Ex­perts see signs of sta­ble yuan ahead

For­eign ex­change re­serves de­cline; bank not wor­ried

China Daily (USA) - - TOP NEWS - ByWANG YANFEI wangyan­fei@chi­nadaily.com.cn

China’s for­eign ex­change re­serves fell in Au­gust due to short-term de­pre­ci­a­tion, but there are signs of sta­bi­liza­tion for the com­ing months, econ­o­mists said.

The coun­try’s for­eign ex­change re­serves fell by $15.89 bil­lion to $3.185 tril­lion in Au­gust, of­fi­cial data re­leased last week showed. It was the sec­ond con­sec­u­tive monthly de­cline, hit­ting their low­est point since De­cem­ber 2011.

Yi Gang, vice-gover­nor of the Peo­ple’s Bank of China, the cen­tral bank, said that China has an ad­e­quate cush­ion for main­tain­ing fi­nan­cial stability, and its cur­rency will con­tinue to be sta­ble in the long term. China has the largest for­eign ex­change re­serves in the world, Yi said.

WangYouxin, aneconomist at the In­sti­tute of In­ter­na­tional Fi­nance, a think tank un­der the Bank of China, said the monthly fluc­tu­a­tion of for­eign ex­change re­serves has a lot to do with the move­ment of theUS dol­lar.

Since July, the mar­ket had ex­pected the US Fed­eral Re­serve to raise interest rates. Those ex­pec­ta­tions in­ten­si­fied in Au­gust af­ter a cen­tral bankers’ meet­ing in Jack­son Hole, Wy­oming, as an­a­lysts widely ex­pected the hike to come in Septem­ber.

“The change in­moo­dled to the de­pre­ci­a­tion of the yuan by 0.15 per­cent and 0.45 per­cent in July and Au­gust, re­spec­tively, with more cap­i­tal flow­ing out of the coun­try,” he said.

“Ex­ist­ing mar­ket ex­pec­ta­tions for an interest rate hike by theUS Fed in De­cem­ber— al­though it is not im­mi­nent — would sup­port the dol­lar and point to con­tin­ued pres­sure on the Chi­nese cur­rency and its for­eign ex­change re­serves.”

For China, how­ever, the pres­sure would not be heavy, ac­cord­ing to Xu Yang, an econ­o­mist at Shang­hai-based Guo­jin Se­cu­ri­ties Co.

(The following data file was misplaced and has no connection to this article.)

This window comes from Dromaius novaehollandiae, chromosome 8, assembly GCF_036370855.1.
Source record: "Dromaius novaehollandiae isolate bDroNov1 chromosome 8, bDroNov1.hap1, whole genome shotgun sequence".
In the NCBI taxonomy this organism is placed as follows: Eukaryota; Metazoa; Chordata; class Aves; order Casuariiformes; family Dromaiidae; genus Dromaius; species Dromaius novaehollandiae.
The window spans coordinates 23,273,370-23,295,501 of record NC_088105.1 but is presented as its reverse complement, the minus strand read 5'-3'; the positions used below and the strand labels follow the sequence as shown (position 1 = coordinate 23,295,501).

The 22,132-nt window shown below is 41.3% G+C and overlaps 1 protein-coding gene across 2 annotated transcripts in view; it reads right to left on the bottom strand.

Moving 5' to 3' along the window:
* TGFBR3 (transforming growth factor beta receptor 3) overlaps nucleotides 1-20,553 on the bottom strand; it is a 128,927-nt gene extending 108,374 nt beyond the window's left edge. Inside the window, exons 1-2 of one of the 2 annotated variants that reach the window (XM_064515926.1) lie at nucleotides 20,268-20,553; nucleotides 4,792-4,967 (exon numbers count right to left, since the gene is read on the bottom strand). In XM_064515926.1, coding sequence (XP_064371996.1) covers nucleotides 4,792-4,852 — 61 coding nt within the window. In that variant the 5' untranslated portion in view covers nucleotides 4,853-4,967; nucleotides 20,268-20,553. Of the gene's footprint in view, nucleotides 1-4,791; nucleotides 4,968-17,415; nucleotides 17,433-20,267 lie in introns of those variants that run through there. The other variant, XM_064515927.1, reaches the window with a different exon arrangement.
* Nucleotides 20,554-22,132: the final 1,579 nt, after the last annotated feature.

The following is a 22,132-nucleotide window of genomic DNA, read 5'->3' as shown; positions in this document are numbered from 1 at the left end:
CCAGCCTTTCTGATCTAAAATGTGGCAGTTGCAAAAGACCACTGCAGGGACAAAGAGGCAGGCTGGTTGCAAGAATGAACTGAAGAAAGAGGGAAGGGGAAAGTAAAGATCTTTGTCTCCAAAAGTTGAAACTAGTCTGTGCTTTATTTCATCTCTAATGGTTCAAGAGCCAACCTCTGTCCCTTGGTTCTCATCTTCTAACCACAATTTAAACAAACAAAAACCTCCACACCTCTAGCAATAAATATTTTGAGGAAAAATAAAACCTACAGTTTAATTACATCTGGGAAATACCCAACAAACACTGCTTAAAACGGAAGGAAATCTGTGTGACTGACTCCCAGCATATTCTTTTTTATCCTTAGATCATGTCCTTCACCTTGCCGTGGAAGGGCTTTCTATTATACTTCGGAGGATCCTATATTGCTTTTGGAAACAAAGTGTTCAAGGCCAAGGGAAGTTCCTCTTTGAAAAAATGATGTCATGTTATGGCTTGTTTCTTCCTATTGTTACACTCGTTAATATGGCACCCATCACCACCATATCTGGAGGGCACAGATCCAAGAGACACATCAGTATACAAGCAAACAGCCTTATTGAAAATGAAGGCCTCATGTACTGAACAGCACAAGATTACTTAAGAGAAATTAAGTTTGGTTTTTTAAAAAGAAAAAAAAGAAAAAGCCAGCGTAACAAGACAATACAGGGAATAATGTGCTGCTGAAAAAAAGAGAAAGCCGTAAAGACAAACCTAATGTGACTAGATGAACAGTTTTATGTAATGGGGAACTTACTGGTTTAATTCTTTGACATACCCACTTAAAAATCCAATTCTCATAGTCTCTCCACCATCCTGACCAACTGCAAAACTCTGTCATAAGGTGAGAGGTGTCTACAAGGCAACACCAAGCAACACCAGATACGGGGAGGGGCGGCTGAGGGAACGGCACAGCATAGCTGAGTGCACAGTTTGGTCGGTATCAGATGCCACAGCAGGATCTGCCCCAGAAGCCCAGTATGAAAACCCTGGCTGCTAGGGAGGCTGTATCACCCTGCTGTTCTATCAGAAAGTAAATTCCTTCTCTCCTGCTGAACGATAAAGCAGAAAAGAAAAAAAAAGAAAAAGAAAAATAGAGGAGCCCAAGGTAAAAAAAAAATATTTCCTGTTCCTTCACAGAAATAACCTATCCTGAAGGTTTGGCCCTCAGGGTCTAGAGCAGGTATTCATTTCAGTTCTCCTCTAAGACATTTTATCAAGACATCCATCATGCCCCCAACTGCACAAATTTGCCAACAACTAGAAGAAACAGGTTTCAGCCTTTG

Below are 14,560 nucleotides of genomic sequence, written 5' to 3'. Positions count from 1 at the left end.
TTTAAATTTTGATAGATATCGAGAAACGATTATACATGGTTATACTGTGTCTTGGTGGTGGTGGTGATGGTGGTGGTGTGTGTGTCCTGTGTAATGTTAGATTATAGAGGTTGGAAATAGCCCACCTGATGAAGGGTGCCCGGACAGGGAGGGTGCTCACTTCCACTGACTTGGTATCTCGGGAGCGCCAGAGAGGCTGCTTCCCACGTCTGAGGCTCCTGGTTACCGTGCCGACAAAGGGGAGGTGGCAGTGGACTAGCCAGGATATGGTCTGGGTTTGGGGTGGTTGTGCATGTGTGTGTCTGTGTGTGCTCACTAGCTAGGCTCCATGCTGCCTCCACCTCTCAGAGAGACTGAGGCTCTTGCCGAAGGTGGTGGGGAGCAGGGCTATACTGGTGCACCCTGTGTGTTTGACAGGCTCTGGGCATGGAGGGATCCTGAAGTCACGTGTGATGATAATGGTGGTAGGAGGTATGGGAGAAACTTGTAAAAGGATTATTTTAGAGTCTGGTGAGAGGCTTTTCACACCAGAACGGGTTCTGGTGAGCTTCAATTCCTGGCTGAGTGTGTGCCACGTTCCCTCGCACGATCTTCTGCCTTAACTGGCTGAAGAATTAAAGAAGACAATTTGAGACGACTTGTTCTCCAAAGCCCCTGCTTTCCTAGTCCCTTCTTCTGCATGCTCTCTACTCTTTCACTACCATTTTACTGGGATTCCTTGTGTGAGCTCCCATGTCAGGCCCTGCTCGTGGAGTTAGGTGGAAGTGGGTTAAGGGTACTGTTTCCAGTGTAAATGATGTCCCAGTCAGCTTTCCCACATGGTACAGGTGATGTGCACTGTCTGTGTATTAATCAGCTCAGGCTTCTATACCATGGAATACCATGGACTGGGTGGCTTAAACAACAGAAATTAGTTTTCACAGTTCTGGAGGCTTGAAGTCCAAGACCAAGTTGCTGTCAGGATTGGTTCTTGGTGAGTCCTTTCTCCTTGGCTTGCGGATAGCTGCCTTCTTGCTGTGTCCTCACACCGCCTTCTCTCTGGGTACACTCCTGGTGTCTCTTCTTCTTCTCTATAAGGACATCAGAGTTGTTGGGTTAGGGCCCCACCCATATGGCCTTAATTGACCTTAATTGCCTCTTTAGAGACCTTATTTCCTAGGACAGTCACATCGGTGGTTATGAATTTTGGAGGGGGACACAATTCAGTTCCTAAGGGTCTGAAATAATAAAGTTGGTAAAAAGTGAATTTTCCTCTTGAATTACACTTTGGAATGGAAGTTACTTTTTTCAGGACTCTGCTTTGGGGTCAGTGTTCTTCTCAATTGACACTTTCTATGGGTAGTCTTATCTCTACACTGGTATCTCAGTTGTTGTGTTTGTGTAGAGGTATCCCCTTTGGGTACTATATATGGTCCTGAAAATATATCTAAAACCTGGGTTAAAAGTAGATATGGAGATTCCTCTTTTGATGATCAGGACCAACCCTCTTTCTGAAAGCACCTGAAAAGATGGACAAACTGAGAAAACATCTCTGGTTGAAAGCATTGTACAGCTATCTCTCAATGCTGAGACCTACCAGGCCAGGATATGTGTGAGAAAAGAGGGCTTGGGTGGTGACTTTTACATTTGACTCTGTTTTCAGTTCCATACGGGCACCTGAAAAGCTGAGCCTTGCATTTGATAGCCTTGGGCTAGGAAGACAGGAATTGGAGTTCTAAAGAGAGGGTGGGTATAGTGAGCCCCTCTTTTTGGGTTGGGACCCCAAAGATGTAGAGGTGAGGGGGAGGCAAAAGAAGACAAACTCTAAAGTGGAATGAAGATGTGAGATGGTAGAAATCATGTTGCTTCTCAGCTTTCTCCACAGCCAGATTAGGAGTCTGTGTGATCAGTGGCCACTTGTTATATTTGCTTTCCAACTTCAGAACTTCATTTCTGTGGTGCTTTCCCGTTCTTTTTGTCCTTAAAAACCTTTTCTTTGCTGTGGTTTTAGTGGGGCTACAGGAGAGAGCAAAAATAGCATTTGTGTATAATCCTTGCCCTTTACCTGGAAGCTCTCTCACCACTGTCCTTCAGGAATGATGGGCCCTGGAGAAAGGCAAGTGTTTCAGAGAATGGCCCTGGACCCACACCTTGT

Xu said wor­ries about large cap­i­tal out­flows have been less­en­ing as for­eign ex­change re­serves have shrunk in re­cent months.

China’s cap­i­tal out­flow was $156.1 bil­lion in the first quar­ter, and it was re­duced to $49.1 bil­lion in the sec­ond quar­ter, in­di­cat­ing an im­prov­ing

“The cen­tral bank has been less will­ing to in­ter­vene in ex­change rates through cap­i­tal con­trols,” Xu said, adding that there would not be sus­tained pres­sure from cap­i­tal out­flows.

TomOr­lik, chief Asia econ­o­mist at Bloomberg In­tel­li­gence, ex­pected the yuan to sta­bi­lize soon. He based that on what he said were re­cent signs of the coun­try’s re­silient growth, a re­duced like­li­hood for a US Fed­eral Re­serve rate hike at its Septem­ber meet­ing and the yuan’s for­mal in­clu­sion in the Spe­cial Draw­ing Rights bas­ket next month.

“The Chi­nese cur­rency’s in­clu­sion in the SDR bas­ket will take ef­fect in Oc­to­ber, when it will be­come a re­serve as­set. That will in­crease cap­i­tal in­flows and some­what bal­ance the fluc­tu­a­tion of cross-bor­der cap­i­tal flows,” said LiangHong, chief econ­o­mist at China In­ter­na­tional Cap­i­tal Corp. cap­i­tal flow bal­ance.

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